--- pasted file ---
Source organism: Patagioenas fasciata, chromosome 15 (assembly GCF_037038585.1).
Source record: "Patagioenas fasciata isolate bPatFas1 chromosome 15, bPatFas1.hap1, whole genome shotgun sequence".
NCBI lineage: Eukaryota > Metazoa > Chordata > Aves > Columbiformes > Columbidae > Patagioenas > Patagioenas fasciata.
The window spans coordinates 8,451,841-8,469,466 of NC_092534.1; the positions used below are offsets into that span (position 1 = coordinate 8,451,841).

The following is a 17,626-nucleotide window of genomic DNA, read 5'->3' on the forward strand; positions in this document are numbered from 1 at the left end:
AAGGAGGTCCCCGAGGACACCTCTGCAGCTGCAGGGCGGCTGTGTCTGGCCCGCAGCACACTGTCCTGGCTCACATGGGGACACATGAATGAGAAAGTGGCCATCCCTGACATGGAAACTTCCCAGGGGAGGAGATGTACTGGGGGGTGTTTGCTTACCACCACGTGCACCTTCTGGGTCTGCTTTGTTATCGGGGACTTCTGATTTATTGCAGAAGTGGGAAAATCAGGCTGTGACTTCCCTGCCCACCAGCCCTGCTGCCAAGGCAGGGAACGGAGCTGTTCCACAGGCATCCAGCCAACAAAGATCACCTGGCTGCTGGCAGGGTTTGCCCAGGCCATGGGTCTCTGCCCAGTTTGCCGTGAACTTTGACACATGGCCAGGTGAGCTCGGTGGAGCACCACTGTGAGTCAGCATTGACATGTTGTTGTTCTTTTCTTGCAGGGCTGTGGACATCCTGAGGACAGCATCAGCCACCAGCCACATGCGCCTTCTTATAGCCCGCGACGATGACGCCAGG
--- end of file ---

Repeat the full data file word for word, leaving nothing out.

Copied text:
Source organism: Patagioenas fasciata, chromosome 15 (assembly GCF_037038585.1).
Source record: "Patagioenas fasciata isolate bPatFas1 chromosome 15, bPatFas1.hap1, whole genome shotgun sequence".
NCBI lineage: Eukaryota > Metazoa > Chordata > Aves > Columbiformes > Columbidae > Patagioenas > Patagioenas fasciata.
The window spans coordinates 8,451,841-8,469,466 of NC_092534.1; the positions used below are offsets into that span (position 1 = coordinate 8,451,841).

The following is a 17,626-nucleotide window of genomic DNA, read 5'->3' on the forward strand; positions in this document are numbered from 1 at the left end:
AAGGAGGTCCCCGAGGACACCTCTGCAGCTGCAGGGCGGCTGTGTCTGGCCCGCAGCACACTGTCCTGGCTCACATGGGGACACATGAATGAGAAAGTGGCCATCCCTGACATGGAAACTTCCCAGGGGAGGAGATGTACTGGGGGGTGTTTGCTTACCACCACGTGCACCTTCTGGGTCTGCTTTGTTATCGGGGACTTCTGATTTATTGCAGAAGTGGGAAAATCAGGCTGTGACTTCCCTGCCCACCAGCCCTGCTGCCAAGGCAGGGAACGGAGCTGTTCCACAGGCATCCAGCCAACAAAGATCACCTGGCTGCTGGCAGGGTTTGCCCAGGCCATGGGTCTCTGCCCAGTTTGCCGTGAACTTTGACACATGGCCAGGTGAGCTCGGTGGAGCACCACTGTGAGTCAGCATTGACATGTTGTTGTTCTTTTCTTGCAGGGCTGTGGACATCCTGAGGACAGCATCAGCCACCAGCCACATGCGCCTTCTTATAGCCCGCGACGATGACGCCAGG